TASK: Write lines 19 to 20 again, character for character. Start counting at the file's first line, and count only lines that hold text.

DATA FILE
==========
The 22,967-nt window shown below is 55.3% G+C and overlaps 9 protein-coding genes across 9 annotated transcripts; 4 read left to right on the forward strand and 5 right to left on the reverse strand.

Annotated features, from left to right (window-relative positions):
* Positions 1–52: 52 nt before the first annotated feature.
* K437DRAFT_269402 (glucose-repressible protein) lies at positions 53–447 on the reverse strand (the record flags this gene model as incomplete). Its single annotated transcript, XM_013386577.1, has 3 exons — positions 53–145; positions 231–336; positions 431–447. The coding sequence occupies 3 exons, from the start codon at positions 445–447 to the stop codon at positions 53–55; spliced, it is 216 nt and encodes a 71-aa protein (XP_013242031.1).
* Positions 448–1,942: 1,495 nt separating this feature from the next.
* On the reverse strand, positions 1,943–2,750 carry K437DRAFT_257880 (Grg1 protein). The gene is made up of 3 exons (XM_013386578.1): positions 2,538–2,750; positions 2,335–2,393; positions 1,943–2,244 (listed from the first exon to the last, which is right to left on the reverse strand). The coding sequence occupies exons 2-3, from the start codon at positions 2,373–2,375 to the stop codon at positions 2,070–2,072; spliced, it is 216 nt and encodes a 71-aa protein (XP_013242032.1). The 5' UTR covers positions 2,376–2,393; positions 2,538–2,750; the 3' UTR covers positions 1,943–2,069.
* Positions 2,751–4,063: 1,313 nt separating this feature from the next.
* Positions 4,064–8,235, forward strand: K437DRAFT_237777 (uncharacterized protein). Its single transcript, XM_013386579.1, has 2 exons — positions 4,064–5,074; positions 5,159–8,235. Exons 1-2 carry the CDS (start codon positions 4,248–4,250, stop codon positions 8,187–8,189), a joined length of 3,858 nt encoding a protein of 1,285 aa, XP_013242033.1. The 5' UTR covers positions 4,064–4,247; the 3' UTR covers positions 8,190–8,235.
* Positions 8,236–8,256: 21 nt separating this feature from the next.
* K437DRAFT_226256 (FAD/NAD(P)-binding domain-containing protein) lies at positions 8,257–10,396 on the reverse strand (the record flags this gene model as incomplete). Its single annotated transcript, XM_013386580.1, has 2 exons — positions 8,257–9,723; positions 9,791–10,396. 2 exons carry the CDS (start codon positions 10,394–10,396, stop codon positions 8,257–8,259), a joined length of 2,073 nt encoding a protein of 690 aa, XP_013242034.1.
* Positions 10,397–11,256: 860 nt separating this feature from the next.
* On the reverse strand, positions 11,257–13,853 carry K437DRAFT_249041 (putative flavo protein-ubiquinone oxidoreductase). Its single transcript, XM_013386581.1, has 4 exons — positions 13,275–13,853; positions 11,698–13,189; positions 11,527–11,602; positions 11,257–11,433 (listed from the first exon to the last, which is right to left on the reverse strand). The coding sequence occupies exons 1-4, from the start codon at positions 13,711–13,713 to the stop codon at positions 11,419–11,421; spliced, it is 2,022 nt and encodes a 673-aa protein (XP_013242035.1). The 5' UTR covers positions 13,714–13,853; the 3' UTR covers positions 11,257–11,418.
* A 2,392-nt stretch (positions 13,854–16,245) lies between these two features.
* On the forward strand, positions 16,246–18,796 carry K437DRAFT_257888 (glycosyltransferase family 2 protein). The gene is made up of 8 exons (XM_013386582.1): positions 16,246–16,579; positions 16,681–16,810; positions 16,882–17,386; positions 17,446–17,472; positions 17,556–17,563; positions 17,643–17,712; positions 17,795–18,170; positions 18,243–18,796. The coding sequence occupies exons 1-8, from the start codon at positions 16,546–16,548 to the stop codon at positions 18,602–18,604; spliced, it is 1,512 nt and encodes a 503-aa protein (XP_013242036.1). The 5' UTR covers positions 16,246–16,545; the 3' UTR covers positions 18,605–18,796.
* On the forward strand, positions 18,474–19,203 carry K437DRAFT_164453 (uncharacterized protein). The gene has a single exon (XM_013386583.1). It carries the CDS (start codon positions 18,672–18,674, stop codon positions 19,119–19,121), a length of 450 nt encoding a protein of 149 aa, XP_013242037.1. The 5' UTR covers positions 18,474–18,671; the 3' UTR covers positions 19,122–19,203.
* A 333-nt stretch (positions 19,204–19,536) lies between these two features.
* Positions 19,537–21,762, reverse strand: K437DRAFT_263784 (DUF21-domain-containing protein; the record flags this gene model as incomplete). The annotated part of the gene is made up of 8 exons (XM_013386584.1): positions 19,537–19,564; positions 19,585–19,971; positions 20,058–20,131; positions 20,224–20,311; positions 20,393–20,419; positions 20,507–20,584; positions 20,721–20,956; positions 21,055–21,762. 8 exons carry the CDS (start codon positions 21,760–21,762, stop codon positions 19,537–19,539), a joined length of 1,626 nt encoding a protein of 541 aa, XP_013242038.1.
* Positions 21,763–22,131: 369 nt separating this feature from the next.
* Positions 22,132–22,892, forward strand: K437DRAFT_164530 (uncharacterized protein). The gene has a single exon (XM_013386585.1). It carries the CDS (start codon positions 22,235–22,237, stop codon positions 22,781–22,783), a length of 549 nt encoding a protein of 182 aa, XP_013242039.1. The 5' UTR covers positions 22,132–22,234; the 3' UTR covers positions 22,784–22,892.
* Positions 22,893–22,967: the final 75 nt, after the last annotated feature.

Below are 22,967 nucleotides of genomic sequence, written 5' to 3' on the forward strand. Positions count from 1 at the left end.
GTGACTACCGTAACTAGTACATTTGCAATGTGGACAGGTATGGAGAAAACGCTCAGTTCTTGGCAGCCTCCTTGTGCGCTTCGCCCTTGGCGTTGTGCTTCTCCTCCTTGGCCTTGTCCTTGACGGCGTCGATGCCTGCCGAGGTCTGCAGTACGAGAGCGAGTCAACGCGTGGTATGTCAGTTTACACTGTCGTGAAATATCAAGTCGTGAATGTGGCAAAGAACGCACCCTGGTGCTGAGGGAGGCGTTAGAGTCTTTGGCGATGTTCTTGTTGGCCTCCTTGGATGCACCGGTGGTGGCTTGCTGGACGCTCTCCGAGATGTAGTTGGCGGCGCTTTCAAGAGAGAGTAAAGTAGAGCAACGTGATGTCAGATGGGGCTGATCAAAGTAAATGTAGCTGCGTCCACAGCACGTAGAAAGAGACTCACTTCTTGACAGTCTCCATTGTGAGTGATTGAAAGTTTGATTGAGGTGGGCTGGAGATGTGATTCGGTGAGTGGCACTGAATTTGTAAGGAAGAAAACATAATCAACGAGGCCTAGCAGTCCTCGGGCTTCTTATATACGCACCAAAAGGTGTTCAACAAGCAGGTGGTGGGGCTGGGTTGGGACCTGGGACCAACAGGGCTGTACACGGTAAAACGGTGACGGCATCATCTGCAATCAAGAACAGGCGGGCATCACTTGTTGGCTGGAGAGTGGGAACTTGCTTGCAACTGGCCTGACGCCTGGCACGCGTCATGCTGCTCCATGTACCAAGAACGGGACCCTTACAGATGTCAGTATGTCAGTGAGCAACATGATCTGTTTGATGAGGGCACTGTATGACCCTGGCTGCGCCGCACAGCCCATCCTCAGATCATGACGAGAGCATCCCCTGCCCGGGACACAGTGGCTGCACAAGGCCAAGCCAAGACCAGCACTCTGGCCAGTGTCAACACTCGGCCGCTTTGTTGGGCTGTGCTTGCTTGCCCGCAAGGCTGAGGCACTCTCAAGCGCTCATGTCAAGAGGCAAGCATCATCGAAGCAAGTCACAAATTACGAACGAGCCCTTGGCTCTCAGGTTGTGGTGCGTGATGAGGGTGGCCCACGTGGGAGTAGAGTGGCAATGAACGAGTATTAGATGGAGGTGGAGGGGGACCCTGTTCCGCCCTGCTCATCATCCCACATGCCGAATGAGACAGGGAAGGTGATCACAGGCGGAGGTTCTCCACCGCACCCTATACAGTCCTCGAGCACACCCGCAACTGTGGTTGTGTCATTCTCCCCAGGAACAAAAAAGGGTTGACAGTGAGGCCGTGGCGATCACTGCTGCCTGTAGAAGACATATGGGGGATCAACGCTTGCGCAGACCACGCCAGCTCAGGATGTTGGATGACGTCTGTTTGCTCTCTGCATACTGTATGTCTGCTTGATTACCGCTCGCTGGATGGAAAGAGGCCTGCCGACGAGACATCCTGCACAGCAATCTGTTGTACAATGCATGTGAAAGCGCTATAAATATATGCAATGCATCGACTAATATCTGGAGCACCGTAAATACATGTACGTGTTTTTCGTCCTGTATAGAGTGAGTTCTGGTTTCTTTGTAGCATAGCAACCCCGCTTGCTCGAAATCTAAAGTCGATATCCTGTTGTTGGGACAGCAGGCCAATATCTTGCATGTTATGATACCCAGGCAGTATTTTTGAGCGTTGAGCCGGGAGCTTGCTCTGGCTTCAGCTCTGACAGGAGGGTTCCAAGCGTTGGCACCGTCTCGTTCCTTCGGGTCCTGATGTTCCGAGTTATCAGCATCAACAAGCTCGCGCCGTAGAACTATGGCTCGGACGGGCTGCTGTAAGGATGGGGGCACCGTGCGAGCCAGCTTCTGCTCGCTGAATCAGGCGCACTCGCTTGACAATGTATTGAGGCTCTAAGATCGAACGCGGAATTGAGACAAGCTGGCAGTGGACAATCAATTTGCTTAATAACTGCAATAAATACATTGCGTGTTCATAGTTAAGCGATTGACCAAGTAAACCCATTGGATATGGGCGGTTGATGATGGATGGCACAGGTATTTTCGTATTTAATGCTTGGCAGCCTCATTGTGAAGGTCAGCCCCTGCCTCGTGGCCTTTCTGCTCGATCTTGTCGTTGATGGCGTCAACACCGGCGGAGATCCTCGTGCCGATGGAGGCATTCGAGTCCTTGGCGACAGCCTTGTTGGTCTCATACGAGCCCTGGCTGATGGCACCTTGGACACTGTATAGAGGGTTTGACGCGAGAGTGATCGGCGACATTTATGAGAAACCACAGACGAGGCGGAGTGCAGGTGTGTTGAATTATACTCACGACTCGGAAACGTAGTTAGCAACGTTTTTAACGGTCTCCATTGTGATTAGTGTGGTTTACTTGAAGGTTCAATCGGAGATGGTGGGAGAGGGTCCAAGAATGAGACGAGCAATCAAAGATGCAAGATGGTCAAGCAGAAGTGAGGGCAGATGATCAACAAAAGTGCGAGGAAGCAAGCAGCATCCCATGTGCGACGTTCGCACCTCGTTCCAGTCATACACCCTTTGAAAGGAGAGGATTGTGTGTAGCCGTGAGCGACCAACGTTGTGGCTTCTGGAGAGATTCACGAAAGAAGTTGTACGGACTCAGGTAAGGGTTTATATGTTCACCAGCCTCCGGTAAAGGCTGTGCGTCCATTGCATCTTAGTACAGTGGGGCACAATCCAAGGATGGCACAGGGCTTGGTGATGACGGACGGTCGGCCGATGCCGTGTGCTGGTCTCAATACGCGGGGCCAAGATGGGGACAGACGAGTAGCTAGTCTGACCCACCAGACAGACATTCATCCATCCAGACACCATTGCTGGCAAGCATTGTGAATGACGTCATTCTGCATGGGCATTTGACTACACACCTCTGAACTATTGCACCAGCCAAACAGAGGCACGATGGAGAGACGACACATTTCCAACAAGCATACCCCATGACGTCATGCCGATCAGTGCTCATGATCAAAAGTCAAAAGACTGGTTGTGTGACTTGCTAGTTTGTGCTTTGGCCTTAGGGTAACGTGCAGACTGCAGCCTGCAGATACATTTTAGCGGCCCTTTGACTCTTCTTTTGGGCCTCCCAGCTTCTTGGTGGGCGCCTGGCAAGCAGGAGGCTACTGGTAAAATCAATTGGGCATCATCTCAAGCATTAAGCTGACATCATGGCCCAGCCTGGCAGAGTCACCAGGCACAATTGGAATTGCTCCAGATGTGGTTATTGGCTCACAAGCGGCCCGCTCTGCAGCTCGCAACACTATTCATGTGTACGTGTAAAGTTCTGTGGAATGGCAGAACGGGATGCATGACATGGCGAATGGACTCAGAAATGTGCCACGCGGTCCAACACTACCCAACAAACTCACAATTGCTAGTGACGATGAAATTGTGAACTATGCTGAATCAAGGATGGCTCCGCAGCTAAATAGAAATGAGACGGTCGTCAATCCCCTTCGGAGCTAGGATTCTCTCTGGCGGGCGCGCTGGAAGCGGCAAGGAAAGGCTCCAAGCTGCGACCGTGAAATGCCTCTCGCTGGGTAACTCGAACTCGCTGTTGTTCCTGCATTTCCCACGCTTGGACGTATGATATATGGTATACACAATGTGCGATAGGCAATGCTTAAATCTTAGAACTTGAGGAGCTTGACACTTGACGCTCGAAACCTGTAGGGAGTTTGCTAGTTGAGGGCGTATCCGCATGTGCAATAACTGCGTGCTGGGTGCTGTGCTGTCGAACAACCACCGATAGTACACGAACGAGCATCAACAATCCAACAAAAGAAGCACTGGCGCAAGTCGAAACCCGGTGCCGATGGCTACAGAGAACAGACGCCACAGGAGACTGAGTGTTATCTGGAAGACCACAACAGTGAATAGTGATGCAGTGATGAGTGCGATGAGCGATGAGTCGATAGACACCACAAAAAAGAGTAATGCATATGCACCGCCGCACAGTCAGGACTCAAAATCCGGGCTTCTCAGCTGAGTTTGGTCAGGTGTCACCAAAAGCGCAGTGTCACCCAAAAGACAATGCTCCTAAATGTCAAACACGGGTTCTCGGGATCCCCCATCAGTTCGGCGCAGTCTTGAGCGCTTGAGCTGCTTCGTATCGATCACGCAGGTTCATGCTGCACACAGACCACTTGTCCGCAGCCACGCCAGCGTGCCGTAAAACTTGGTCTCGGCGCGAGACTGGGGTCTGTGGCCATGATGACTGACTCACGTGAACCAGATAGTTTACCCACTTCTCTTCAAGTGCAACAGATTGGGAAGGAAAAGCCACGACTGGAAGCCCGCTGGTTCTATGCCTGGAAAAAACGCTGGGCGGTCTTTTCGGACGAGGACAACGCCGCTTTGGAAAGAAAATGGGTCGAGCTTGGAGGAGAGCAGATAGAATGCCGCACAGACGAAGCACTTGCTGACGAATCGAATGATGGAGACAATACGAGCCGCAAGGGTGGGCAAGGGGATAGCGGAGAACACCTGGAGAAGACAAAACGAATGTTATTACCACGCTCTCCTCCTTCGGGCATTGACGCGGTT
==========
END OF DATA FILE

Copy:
* Positions 22,132–22,892, forward strand: K437DRAFT_164530 (uncharacterized protein). The gene has a single exon (XM_013386585.1). It carries the CDS (start codon positions 22,235–22,237, stop codon positions 22,781–22,783), a length of 549 nt encoding a protein of 182 aa, XP_013242039.1. The 5' UTR covers positions 22,132–22,234; the 3' UTR covers positions 22,784–22,892.
* Positions 22,893–22,967: the final 75 nt, after the last annotated feature.